The road to recovery for many of those who have suffered domestic violence can often be a long and winding one.
As Wollongong domestic violence survivor Vickie Roach said, the path is often one a victim treads for the rest of their life.
"The thing with trauma is that it can be lifelong," Vickie told the Illawarra Mercury.
"It takes a lot of unpacking. And you need to be in a safe space to do that unpacking."
Today the Illawarra Mercury has launched the #RoadToRecovery campaign.
We are calling for government funding to support the design of the proposed Illawarra Women's Trauma Recovery Centre.
The llawarra Women's Health Centre is behind the push to establish the centre, which needs an initial funding injection of $60,000 for concept and design.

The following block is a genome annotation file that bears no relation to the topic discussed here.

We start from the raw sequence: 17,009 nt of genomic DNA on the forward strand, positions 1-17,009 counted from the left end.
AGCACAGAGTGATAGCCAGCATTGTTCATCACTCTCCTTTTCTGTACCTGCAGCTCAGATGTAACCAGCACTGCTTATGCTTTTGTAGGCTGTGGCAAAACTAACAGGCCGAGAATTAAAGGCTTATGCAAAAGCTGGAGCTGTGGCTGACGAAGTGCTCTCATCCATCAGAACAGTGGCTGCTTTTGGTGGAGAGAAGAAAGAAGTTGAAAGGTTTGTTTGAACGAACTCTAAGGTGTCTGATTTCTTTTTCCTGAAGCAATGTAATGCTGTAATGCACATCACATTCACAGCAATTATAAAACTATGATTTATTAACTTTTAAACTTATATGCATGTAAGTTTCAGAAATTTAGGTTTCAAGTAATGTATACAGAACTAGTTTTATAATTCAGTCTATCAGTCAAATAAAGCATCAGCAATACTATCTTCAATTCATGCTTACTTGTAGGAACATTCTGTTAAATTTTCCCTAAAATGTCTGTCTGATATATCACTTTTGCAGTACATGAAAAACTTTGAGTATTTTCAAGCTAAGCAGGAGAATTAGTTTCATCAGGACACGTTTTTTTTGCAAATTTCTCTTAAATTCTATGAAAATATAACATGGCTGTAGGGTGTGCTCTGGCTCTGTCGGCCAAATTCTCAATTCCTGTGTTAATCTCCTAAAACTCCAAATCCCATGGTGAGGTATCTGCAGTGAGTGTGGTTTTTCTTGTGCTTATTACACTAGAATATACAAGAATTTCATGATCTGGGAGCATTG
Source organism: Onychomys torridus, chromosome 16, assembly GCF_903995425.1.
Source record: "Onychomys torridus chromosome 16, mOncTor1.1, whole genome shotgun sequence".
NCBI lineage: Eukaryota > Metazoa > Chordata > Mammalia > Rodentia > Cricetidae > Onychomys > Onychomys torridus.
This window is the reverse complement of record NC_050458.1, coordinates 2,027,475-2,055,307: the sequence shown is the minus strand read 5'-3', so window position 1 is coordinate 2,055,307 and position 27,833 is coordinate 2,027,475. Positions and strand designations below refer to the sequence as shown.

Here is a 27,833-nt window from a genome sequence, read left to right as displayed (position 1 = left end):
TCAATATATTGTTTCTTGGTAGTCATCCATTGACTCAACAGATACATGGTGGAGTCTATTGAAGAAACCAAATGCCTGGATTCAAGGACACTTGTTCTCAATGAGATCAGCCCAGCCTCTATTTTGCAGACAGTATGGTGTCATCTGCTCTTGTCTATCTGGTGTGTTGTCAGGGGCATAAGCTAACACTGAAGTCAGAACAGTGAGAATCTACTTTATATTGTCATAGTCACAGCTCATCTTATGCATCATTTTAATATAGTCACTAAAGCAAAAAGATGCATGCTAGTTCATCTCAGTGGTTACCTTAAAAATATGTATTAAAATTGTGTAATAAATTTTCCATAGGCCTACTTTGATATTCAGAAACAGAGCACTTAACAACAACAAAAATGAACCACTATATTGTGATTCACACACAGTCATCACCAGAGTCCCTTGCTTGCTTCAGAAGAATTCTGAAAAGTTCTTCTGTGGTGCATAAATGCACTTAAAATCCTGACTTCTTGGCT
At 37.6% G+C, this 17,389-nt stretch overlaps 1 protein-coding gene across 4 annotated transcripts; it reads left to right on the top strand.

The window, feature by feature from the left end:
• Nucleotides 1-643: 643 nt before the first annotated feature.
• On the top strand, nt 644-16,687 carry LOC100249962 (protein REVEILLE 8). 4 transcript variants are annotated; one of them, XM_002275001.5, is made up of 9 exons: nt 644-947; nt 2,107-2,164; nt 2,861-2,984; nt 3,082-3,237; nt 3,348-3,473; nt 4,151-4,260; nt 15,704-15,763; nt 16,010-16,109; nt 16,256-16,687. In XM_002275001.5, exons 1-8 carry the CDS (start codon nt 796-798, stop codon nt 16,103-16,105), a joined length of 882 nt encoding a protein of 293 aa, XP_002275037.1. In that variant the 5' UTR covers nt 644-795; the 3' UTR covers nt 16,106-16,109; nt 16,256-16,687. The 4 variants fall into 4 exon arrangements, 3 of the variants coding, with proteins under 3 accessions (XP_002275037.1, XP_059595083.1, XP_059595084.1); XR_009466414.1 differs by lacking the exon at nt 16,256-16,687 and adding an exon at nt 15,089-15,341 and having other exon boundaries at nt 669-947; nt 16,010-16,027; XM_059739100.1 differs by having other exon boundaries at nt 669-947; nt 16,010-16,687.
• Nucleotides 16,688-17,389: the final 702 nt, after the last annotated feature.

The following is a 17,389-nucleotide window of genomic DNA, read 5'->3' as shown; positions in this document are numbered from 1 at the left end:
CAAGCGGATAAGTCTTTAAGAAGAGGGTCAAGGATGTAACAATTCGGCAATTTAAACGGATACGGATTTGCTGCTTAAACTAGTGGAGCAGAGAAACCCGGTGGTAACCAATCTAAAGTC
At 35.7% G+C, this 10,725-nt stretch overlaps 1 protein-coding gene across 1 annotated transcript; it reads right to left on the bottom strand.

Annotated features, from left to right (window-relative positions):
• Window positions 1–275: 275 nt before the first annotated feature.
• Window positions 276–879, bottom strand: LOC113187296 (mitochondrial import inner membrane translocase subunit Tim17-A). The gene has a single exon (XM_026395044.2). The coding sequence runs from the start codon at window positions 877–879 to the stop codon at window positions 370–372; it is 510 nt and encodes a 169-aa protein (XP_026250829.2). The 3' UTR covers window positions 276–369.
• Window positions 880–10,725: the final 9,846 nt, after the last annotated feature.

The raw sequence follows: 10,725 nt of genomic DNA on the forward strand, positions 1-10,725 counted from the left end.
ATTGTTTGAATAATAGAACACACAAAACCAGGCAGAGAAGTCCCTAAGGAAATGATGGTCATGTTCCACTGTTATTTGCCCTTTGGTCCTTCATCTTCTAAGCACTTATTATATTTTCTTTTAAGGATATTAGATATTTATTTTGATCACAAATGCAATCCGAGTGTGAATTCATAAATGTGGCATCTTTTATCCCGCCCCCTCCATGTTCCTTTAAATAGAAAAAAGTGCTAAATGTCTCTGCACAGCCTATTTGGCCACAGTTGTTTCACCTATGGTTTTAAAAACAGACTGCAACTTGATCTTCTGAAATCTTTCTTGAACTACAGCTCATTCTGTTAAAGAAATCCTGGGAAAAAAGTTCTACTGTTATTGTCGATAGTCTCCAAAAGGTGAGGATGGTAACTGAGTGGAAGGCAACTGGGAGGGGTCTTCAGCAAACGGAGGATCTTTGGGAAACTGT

We are calling on government to get behind the proposal which promises to bring a unique approaching to assisting victims of domestic violence see the help and services they need.
"It will be a specialised centre offering a whole-of-organisation trauma-sensitive approach that enables recovery from DFV trauma and helps to break the intergenerational cycle of violence," Illawarra Women's Health Centre general manager Sally Stevenson said.
As part of the campaign in coming weeks we will share with you the stories of local survivors of domestic violence and some incredible images of those people taken by the Mercury photographer Sylvia Liber.
Those images will form part of a special exhibition to be unveiled in April.
That exhibition will go on display in public areas around the Illawarra.
Please help us give survivors a better, smoother #RoadToRecovery.
- Call triple zero for emergency assistance
- Kids helpline 1800 551 800
- Lifeline 131114
- 1800 respect 1800 737 732
- Domestic violence helpline 1800 811 811
- Illawarra Women's Health Centre42556800